Ultimately, the Phynx are invited, as per the original plan, to Albania for that country’s national Flower Day Celebration. First, though, Martha Raye appears at the door and is accidentally shot by Bogey but not before telling the gang about the three map pieces tattooed on her three daughters' stomachs in three different countries. This leads to yet another long (or did it just seem that way) episodic aside in which the popular rock group plays with real X-Ray glasses and then has off-screen sex with hundreds of women in each country in an ultimately successful effort to find the map. What’s the map to? I don’t have a clue. Does it matter? I mean seriously. Are you not paying attention? None of this matters!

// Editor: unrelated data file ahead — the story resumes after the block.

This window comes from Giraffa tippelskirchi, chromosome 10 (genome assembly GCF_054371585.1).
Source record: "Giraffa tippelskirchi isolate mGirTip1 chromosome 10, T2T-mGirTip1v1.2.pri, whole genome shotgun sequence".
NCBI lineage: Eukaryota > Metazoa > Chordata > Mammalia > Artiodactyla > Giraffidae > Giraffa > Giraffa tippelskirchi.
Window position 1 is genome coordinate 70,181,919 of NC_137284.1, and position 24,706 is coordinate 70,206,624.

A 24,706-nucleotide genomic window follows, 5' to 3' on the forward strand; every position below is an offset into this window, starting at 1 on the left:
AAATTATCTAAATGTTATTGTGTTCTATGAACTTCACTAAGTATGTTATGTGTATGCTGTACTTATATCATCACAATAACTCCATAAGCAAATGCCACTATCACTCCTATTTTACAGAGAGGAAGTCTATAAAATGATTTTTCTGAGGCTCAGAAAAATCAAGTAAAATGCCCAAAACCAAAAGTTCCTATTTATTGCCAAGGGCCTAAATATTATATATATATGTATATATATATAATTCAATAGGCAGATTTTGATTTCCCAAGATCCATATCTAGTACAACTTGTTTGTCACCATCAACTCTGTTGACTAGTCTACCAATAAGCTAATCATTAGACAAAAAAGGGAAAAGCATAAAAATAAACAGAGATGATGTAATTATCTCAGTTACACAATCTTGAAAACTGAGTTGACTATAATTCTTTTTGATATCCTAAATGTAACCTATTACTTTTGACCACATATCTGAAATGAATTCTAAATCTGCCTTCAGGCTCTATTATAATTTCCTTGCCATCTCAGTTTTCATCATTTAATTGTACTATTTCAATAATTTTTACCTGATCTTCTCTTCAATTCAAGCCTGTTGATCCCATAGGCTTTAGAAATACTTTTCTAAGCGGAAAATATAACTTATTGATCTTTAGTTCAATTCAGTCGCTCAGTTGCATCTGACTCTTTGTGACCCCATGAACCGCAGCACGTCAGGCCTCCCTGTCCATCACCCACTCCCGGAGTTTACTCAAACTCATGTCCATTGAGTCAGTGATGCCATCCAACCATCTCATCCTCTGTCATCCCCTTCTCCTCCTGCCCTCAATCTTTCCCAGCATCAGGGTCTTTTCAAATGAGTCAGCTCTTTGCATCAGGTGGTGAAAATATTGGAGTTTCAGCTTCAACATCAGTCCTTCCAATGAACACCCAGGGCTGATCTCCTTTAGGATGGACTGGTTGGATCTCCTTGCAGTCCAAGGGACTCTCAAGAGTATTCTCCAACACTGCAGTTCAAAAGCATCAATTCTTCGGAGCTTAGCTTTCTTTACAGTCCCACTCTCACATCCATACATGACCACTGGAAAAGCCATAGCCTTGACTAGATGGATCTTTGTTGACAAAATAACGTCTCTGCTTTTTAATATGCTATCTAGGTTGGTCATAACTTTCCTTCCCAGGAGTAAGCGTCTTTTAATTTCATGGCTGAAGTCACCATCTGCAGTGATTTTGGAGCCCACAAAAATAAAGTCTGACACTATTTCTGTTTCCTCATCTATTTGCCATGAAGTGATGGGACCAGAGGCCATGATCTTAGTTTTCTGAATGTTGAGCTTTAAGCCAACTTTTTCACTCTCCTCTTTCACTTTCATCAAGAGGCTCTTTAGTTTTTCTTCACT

Finally we get the Phynx to Albania where we find that the ruler, Warner Brothers vet (and BEWITCHED’s Abner Kravitz) George Tobias has been kidnapping the American stars in order to keep his American wife, the ever-gorgeous (if a tad overweight) Joan Blondell, happy. He says that he’d be surprised if theya ctually wanted to leave as they were being treated so well. (As Joe Louis puts it later, "No income tax.") One by one they’re introduced as they enter for the rock group’s concert and even though it stops the picture cold (not that it ever really got started, mind you) this scene is THE highlight of THE PHYNX. After the group sings a dreadful ballad, the whole bunch of ‘em get homesick and start brainstorming about ways to get out of the country. Leo Gorcey, who hadn’t made a picture in fifteen years due to alcohol issues, starts to say something and Pat O’Brien, his priestly co-star in ANGELS WITH DIRTY FACES, shushes him. Leo responds with an amusing, "Sorry, fodder." Fellow original Dead End Kid Huntz Hall, however, suggests that the Americans all be smuggled out hidden in radish carts which leads to a sloooow, pointless ending. Along that final path, though, we see Maureen O’Sullivan (whose daughter Mia Farrow was a huge movie star at that time) begging long-time co-star Johnny Weismuller for "one last time" in case they don’t get out alive. The legendary jungle king of the movies obliges by saying, "Me Tarzan" to which Maureen responds, "Me Jane."